Friday, September 30, 2011

Fukushima Desolation Worst Since Nagasaki as Residents Flee

Before moving on to the article I would just like to say a few words about this fellow, Jim, I've no axe to grind, Al-Khalili. He has a PhD in theoretical nuclear physics and I don't.

I had the misfortune recently, to watch him present a television program, Fukushima: Is Nuclear Power Safe? Where, from the off, he reassured us of his impartiality.

Oh how I wish, because I can honestly say, I have never watched such unmitigated biased drivel in all my fucking life. So much so, had you watched the program and taken it at face value, you would have come away with the opinion that both Chernobyl and Fukushima were a couple of inconsequential mishaps.

Just my opinion mind, but he did seem to be just the man for the ever so impartial BBC.

BBC: Six months after the explosions at the Fukushima nuclear plant and the release of radiation there, Professor Jim Al-Khalili sets out to discover whether nuclear power is safe.

He begins in Japan, where he meets some of the tens of thousands of people who have been evacuated from the exclusion zone. He travels to an abandoned village just outside the zone to witness a nuclear clean-up operation.

Jim draws on the latest scientific findings from Japan and from the previous explosion at Chernobyl to understand how dangerous the release of radiation is likely to be and what that means for our trust in nuclear power.

Fukushima Desolation Worst Since Nagasaki as Residents Flee
By Yuriy Humber, Yuji Okada and Stuart Biggs
Sep 27, 2011

Beyond the police roadblocks that mark the no-go zone around Japan’s wrecked Fukushima nuclear plant, six-foot tall weeds invade rice paddies and vines gone wild strangle road signs along empty streets.

Takako Harada, 80, returned to an evacuated area of Iitate village to retrieve her car. Beside her house is an empty cattle pen, the 100 cows slaughtered on government order after radiation from the March 11 atomic disaster saturated the area, forcing 160,000 people to move away and leaving some places uninhabitable for two decades or more.

“Older folks want to return, but the young worry about radiation,” said Harada, whose family ran the farm for 40 years. “I want to farm, but will we be able to sell anything?”

What’s emerging in Japan six months since the nuclear meltdown at the Tokyo Electric Power Co. plant is a radioactive zone bigger than that left by the 1945 atomic bombings at Hiroshima and Nagasaki. While nature reclaims the 20 kilometer (12 mile) no-go zone, Fukushima’s $3.2 billion-a-year farm industry is being devastated and tourists that hiked the prefecture’s mountains and surfed off its beaches have all but vanished.

The March earthquake and tsunami that caused the nuclear crisis and left almost 20,000 people dead or missing may cost 17 trillion yen ($223 billion), hindering recovery of the world’s third-largest economy from two decades of stagnation.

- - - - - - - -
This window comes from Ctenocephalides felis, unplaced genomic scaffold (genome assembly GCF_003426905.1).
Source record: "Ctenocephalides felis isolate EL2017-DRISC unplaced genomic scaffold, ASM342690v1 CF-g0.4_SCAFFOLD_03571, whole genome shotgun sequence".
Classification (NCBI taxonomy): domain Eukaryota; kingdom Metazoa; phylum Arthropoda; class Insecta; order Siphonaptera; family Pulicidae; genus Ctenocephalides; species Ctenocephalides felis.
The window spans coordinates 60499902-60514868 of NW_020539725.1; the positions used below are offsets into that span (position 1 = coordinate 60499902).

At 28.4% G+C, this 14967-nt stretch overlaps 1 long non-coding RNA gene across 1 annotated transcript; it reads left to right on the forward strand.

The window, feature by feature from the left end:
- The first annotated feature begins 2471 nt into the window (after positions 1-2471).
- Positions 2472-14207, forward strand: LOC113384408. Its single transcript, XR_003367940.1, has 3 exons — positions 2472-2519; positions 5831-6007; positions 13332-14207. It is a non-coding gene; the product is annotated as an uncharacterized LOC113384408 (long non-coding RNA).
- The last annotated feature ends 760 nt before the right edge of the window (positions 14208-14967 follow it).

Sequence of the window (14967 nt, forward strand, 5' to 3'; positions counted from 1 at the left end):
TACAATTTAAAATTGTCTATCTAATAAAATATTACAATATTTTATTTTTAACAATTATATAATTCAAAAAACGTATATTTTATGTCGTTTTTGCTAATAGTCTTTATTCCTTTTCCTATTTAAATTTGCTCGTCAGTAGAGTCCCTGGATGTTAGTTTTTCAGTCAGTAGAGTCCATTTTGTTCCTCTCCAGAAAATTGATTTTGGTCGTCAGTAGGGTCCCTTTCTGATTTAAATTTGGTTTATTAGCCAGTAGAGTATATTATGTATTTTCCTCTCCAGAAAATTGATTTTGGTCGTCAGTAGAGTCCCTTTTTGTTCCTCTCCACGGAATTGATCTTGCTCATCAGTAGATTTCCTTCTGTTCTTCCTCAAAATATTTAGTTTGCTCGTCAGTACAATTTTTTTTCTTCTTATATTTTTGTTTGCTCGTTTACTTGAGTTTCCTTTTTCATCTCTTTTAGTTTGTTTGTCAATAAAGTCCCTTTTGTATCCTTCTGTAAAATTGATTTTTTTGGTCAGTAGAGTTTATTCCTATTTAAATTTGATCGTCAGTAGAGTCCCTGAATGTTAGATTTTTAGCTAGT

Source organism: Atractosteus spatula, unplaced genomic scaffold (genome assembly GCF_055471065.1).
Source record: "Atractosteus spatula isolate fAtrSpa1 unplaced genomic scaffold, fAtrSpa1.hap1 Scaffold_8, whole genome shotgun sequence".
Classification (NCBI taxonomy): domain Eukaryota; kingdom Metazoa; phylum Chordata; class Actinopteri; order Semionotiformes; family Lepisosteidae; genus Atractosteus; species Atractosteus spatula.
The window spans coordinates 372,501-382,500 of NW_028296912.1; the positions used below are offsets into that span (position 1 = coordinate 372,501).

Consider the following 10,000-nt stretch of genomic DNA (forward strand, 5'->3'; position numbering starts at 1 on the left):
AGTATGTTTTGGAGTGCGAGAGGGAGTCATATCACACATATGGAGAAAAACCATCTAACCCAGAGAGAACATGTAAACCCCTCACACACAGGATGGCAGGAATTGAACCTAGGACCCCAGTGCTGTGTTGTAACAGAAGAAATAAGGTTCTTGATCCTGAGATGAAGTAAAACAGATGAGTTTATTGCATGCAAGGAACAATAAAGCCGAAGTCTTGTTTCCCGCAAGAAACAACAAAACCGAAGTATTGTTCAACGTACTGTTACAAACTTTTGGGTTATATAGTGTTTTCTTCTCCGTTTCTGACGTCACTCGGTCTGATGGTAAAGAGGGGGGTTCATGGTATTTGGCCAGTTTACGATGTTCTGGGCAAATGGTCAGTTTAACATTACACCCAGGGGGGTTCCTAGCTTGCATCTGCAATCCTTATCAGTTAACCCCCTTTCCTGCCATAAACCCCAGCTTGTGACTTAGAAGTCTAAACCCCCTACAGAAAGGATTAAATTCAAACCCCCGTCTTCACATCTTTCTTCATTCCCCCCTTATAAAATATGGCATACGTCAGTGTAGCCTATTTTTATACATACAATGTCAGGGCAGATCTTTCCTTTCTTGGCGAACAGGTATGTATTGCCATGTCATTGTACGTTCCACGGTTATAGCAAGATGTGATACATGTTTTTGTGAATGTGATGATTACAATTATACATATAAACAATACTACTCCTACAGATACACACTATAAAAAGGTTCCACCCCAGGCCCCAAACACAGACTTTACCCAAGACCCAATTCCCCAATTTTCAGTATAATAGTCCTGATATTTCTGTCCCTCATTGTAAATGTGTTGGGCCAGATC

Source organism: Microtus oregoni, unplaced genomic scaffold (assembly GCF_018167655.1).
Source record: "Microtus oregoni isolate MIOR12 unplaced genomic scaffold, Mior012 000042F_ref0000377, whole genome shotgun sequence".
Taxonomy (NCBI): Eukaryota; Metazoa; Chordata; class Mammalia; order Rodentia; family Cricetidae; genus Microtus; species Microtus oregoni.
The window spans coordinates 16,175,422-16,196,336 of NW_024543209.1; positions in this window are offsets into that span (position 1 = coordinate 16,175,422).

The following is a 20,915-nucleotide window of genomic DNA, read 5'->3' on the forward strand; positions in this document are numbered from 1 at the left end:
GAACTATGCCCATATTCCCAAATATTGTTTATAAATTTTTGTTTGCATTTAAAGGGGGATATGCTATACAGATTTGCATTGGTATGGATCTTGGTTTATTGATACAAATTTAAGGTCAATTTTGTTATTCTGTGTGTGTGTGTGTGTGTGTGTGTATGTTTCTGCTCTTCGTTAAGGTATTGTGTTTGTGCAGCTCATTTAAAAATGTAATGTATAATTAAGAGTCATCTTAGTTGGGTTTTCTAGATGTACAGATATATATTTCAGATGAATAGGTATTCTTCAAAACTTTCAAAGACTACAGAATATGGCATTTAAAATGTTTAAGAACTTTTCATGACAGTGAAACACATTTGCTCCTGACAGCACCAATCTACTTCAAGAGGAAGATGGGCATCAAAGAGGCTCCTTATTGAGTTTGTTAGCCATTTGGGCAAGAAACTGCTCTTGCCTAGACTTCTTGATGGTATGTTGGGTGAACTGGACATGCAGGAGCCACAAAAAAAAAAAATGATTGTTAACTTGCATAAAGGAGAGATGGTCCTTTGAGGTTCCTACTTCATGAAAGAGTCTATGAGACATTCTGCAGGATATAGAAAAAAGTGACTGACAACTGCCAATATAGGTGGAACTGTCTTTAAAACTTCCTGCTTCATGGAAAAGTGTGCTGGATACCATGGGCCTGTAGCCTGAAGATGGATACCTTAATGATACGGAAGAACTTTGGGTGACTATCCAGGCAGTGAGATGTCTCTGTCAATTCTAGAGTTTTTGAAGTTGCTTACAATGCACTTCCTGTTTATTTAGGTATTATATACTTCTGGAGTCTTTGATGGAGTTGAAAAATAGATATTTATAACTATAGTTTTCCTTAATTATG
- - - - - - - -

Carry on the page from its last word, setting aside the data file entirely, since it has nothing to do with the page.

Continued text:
Compensation Costs

A government panel investigating Tokyo Electric’s finances estimated the cost of compensation to people affected by the nuclear disaster will exceed 4 trillion yen, Kyodo News reported today, without saying how it got the information. The stock fell 6.2 percent to 243 yen, the lowest since June 13.

The bulk of radioactive contamination cuts a 5 kilometer to 10 kilometer-wide swath of land running as far as 30 kilometers northwest of the nuclear plant, surveys of radiation hotspots by Japan’s science ministry show. The government extended evacuations beyond the 20-kilometer zone in April to cover this corridor, which includes parts of Iitate village.

No formal evacuation zone was set up in Hiroshima after an atomic bomb was dropped on the city on Aug. 6, 1945, though as the city rebuilt relatively few people lived within 1 kilometer of the blast epicenter, according to the Hiroshima Atomic Bomb Museum. Food shortages forced a partial evacuation of the city in the summer of 1946.

Chernobyl Explosion

On April 26, 1986, an explosion at the Chernobyl reactor hurled 180 metric tons of nuclear fuel into the atmosphere, creating the world’s first exclusion zone of 30 kilometers around a nuclear plant. A quarter of a century later, the zone is still classed as uninhabitable. About 300 residents have returned despite government restrictions.

The government last week said some restrictions may be lifted in outlying areas of the evacuation zone in Fukushima, which translates from Japanese as “Lucky Isle.” Residents seeking answers on which areas are safe complain of mixed messages.

“There are no simple solutions,” Timothy Mousseau, a professor of biological sciences at the University of South Carolina, said. Deciding whether life should go on in radiation tainted areas is a “question of acceptable risks and trade offs.”

To Mousseau, one thing is clear.


“There will be consequences for some of the people who are exposed to levels that are being reported from the Fukushima prefecture,” Mousseau said by e-mail from Chernobyl, where he is studying radiation effects.

Japan abandoned any ambition to develop atomic weapons after the 1945 bombings. Two decades later, the nation embraced nuclear power to rebuild the economy after the war in the absence of domestic oil and gas supplies.

Tokyo Electric’s decision in the 1960s to name its atomic plant Fukushima Dai-Ichi has today associated a prefecture of about 2 million people that’s almost half the size of Belgium with radiation contamination. In contrast, Chernobyl is the name of a small town near the namesake plant in what today is Ukraine.

The entire prefecture has been stained because of the link, according to Governor Yuhei Sato.

“At Fukushima airport you don’t see Chinese and Korean visitors like before because of negative associations,” he said. More Bloomberg


Anonymous said...

Himself said...

Thanks Chick, I probably would have missed his reply.

Just in.